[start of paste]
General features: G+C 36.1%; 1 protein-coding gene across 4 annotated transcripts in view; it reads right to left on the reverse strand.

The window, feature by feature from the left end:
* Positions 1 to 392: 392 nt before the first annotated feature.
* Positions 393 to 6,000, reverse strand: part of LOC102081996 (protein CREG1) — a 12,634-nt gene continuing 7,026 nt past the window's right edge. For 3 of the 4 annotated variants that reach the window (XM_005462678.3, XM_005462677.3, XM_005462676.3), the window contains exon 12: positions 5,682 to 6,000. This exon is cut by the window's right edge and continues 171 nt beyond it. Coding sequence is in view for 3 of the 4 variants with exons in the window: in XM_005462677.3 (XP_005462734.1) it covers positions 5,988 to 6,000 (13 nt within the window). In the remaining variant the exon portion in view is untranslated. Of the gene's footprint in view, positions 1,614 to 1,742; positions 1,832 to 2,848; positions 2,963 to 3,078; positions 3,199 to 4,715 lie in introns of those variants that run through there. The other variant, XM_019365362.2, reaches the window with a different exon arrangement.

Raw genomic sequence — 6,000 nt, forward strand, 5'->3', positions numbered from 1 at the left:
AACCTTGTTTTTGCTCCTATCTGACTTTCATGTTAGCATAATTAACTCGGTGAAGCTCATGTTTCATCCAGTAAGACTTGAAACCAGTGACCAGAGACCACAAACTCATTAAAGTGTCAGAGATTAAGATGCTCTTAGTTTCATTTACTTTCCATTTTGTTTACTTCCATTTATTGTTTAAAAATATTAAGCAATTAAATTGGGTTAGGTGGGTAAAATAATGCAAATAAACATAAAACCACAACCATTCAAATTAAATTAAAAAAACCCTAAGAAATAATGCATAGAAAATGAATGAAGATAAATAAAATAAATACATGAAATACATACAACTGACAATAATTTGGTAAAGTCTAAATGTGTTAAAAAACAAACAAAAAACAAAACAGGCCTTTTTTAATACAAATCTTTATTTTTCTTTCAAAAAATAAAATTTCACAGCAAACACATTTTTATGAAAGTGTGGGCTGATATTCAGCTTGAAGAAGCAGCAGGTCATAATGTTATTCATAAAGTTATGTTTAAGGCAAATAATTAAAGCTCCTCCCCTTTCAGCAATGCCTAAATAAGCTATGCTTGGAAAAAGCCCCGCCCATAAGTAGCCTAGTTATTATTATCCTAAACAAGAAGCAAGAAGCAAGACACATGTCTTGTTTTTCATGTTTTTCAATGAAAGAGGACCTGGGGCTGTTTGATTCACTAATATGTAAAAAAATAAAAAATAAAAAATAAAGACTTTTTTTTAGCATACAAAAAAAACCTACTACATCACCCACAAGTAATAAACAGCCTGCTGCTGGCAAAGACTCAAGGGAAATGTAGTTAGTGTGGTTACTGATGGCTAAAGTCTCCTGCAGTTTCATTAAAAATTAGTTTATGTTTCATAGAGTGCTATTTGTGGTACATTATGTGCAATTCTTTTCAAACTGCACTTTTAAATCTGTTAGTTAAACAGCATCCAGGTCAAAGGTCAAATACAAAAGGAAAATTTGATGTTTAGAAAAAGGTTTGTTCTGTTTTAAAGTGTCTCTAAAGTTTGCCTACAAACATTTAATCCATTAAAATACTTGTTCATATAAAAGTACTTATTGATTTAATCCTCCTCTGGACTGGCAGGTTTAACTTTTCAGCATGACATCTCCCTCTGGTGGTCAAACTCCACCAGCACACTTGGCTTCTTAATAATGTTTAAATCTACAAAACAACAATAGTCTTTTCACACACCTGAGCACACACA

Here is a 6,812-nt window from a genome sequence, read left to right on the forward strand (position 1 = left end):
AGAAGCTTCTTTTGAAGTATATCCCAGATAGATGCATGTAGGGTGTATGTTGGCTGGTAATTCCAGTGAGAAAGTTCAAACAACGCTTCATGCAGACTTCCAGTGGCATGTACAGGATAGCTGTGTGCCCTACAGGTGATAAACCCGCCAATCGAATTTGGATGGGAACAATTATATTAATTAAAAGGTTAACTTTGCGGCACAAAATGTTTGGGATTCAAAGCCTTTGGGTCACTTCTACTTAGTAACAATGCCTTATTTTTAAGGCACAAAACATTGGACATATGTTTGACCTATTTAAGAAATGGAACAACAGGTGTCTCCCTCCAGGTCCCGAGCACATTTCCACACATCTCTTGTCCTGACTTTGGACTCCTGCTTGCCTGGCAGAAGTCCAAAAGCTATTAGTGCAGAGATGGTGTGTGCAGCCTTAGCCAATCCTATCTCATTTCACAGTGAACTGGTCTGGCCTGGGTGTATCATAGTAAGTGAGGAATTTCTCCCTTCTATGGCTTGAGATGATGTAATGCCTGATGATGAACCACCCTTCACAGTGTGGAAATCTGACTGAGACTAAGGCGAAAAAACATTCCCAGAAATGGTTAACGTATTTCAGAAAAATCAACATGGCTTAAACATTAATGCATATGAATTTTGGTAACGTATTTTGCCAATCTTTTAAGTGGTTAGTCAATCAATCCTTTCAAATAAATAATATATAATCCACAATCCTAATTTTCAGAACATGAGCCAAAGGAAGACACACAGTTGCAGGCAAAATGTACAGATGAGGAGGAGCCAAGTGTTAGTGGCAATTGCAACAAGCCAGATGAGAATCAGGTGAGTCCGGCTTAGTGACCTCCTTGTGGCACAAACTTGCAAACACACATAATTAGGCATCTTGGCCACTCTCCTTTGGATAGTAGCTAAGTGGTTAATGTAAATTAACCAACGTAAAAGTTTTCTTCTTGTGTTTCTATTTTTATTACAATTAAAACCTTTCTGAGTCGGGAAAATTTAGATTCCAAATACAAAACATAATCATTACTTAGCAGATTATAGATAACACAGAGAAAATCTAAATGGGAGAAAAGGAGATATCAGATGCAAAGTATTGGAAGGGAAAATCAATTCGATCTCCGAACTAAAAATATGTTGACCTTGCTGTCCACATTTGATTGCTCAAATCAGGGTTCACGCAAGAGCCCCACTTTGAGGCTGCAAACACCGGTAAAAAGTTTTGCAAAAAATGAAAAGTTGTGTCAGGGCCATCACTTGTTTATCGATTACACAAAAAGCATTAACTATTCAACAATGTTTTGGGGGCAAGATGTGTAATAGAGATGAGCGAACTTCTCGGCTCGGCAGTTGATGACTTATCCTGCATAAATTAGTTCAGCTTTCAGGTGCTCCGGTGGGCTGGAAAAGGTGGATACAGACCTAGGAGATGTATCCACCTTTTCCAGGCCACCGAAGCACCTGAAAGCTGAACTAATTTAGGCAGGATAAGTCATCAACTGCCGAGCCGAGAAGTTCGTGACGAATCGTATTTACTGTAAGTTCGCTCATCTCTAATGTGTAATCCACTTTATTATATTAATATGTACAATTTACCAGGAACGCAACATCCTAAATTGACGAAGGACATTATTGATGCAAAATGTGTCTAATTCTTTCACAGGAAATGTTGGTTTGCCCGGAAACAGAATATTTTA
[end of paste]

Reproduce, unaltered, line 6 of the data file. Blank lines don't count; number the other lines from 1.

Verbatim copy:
AACCTTGTTTTTGCTCCTATCTGACTTTCATGTTAGCATAATTAACTCGGTGAAGCTCATGTTTCATCCAGTAAGACTTGAAACCAGTGACCAGAGACCACAAACTCATTAAAGTGTCAGAGATTAAGATGCTCTTAGTTTCATTTACTTTCCATTTTGTTTACTTCCATTTATTGTTTAAAAATATTAAGCAATTAAATTGGGTTAGGTGGGTAAAATAATGCAAATAAACATAAAACCACAACCATTCAAATTAAATTAAAAAAACCCTAAGAAATAATGCATAGAAAATGAATGAAGATAAATAAAATAAATACATGAAATACATACAACTGACAATAATTTGGTAAAGTCTAAATGTGTTAAAAAACAAACAAAAAACAAAACAGGCCTTTTTTAATACAAATCTTTATTTTTCTTTCAAAAAATAAAATTTCACAGCAAACACATTTTTATGAAAGTGTGGGCTGATATTCAGCTTGAAGAAGCAGCAGGTCATAATGTTATTCATAAAGTTATGTTTAAGGCAAATAATTAAAGCTCCTCCCCTTTCAGCAATGCCTAAATAAGCTATGCTTGGAAAAAGCCCCGCCCATAAGTAGCCTAGTTATTATTATCCTAAACAAGAAGCAAGAAGCAAGACACATGTCTTGTTTTTCATGTTTTTCAATGAAAGAGGACCTGGGGCTGTTTGATTCACTAATATGTAAAAAAATAAAAAATAAAAAATAAAGACTTTTTTTTAGCATACAAAAAAAACCTACTACATCACCCACAAGTAATAAACAGCCTGCTGCTGGCAAAGACTCAAGGGAAATGTAGTTAGTGTGGTTACTGATGGCTAAAGTCTCCTGCAGTTTCATTAAAAATTAGTTTATGTTTCATAGAGTGCTATTTGTGGTACATTATGTGCAATTCTTTTCAAACTGCACTTTTAAATCTGTTAGTTAAACAGCATCCAGGTCAAAGGTCAAATACAAAAGGAAAATTTGATGTTTAGAAAAAGGTTTGTTCTGTTTTAAAGTGTCTCTAAAGTTTGCCTACAAACATTTAATCCATTAAAATACTTGTTCATATAAAAGTACTTATTGATTTAATCCTCCTCTGGACTGGCAGGTTTAACTTTTCAGCATGACATCTCCCTCTGGTGGTCAAACTCCACCAGCACACTTGGCTTCTTAATAATGTTTAAATCTACAAAACAACAATAGTCTTTTCACACACCTGAGCACACACA